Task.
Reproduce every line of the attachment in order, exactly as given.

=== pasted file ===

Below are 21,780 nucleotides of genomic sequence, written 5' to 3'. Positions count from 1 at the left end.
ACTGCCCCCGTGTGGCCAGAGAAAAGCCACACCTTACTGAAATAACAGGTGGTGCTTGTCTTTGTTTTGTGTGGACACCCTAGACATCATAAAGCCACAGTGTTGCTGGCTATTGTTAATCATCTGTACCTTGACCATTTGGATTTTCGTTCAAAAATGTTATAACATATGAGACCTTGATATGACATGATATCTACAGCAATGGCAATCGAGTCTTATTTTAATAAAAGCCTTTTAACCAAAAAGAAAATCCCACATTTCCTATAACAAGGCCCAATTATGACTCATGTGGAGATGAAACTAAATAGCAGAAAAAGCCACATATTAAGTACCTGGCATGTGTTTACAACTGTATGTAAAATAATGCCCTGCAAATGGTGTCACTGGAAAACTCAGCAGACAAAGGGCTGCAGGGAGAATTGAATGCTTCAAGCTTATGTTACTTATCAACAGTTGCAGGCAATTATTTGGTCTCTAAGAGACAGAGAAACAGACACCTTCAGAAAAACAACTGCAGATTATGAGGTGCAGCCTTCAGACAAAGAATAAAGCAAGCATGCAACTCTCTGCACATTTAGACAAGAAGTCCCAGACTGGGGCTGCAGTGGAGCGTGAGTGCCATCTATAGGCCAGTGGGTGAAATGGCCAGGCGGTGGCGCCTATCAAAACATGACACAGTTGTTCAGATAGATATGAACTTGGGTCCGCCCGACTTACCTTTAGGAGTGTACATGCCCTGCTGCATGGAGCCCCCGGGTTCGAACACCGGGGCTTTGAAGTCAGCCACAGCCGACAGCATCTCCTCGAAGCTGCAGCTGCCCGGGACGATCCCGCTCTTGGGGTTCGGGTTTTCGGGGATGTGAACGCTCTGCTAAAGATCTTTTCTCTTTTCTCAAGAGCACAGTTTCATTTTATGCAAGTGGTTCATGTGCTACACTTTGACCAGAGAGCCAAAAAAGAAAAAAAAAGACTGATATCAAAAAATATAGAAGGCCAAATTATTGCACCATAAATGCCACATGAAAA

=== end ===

Below are 21,780 nucleotides of genomic sequence, written 5' to 3'. Positions count from 1 at the left end.
ACTGCCCCCGTGTGGCCAGAGAAAAGCCACACCTTACTGAAATAACAGGTGGTGCTTGTCTTTGTTTTGTGTGGACACCCTAGACATCATAAAGCCACAGTGTTGCTGGCTATTGTTAATCATCTGTACCTTGACCATTTGGATTTTCGTTCAAAAATGTTATAACATATGAGACCTTGATATGACATGATATCTACAGCAATGGCAATCGAGTCTTATTTTAATAAAAGCCTTTTAACCAAAAAGAAAATCCCACATTTCCTATAACAAGGCCCAATTATGACTCATGTGGAGATGAAACTAAATAGCAGAAAAAGCCACATATTAAGTACCTGGCATGTGTTTACAACTGTATGTAAAATAATGCCCTGCAAATGGTGTCACTGGAAAACTCAGCAGACAAAGGGCTGCAGGGAGAATTGAATGCTTCAAGCTTATGTTACTTATCAACAGTTGCAGGCAATTATTTGGTCTCTAAGAGACAGAGAAACAGACACCTTCAGAAAAACAACTGCAGATTATGAGGTGCAGCCTTCAGACAAAGAATAAAGCAAGCATGCAACTCTCTGCACATTTAGACAAGAAGTCCCAGACTGGGGCTGCAGTGGAGCGTGAGTGCCATCTATAGGCCAGTGGGTGAAATGGCCAGGCGGTGGCGCCTATCAAAACATGACACAGTTGTTCAGATAGATATGAACTTGGGTCCGCCCGACTTACCTTTAGGAGTGTACATGCCCTGCTGCATGGAGCCCCCGGGTTCGAACACCGGGGCTTTGAAGTCAGCCACAGCCGACAGCATCTCCTCGAAGCTGCAGCTGCCCGGGACGATCCCGCTCTTGGGGTTCGGGTTTTCGGGGATGTGAACGCTCTGCTAAAGATCTTTTCTCTTTTCTCAAGAGCACAGTTTCATTTTATGCAAGTGGTTCATGTGCTACACTTTGACCAGAGAGCCAAAAAAGAAAAAAAAAGACTGATATCAAAAAATATAGAAGGCCAAATTATTGCACCATAAATGCCACATGAAAA